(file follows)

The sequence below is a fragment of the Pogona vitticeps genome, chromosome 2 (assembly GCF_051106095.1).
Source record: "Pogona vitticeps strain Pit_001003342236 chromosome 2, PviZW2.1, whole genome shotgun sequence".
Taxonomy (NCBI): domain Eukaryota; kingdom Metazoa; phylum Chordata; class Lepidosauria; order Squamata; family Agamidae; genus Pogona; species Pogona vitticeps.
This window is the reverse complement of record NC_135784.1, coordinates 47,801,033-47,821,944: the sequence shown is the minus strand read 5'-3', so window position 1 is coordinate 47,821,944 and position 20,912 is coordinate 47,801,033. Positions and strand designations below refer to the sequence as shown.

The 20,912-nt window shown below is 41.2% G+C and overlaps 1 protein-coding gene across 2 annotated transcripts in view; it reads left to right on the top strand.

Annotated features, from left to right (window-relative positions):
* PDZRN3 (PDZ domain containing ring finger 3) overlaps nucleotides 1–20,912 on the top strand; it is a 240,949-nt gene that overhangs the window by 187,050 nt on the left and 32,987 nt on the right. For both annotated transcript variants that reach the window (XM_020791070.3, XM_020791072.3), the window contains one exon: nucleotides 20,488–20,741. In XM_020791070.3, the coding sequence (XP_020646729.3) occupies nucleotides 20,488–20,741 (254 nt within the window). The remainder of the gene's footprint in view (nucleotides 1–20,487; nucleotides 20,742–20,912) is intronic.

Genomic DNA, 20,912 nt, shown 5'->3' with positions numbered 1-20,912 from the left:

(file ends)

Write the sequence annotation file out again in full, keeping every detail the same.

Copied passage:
The sequence below is a fragment of the Pogona vitticeps genome, chromosome 2 (assembly GCF_051106095.1).
Source record: "Pogona vitticeps strain Pit_001003342236 chromosome 2, PviZW2.1, whole genome shotgun sequence".
Taxonomy (NCBI): domain Eukaryota; kingdom Metazoa; phylum Chordata; class Lepidosauria; order Squamata; family Agamidae; genus Pogona; species Pogona vitticeps.
This window is the reverse complement of record NC_135784.1, coordinates 47,801,033-47,821,944: the sequence shown is the minus strand read 5'-3', so window position 1 is coordinate 47,821,944 and position 20,912 is coordinate 47,801,033. Positions and strand designations below refer to the sequence as shown.

The 20,912-nt window shown below is 41.2% G+C and overlaps 1 protein-coding gene across 2 annotated transcripts in view; it reads left to right on the top strand.

Annotated features, from left to right (window-relative positions):
* PDZRN3 (PDZ domain containing ring finger 3) overlaps nucleotides 1–20,912 on the top strand; it is a 240,949-nt gene that overhangs the window by 187,050 nt on the left and 32,987 nt on the right. For both annotated transcript variants that reach the window (XM_020791070.3, XM_020791072.3), the window contains one exon: nucleotides 20,488–20,741. In XM_020791070.3, the coding sequence (XP_020646729.3) occupies nucleotides 20,488–20,741 (254 nt within the window). The remainder of the gene's footprint in view (nucleotides 1–20,487; nucleotides 20,742–20,912) is intronic.

Genomic DNA, 20,912 nt, shown 5'->3' with positions numbered 1-20,912 from the left: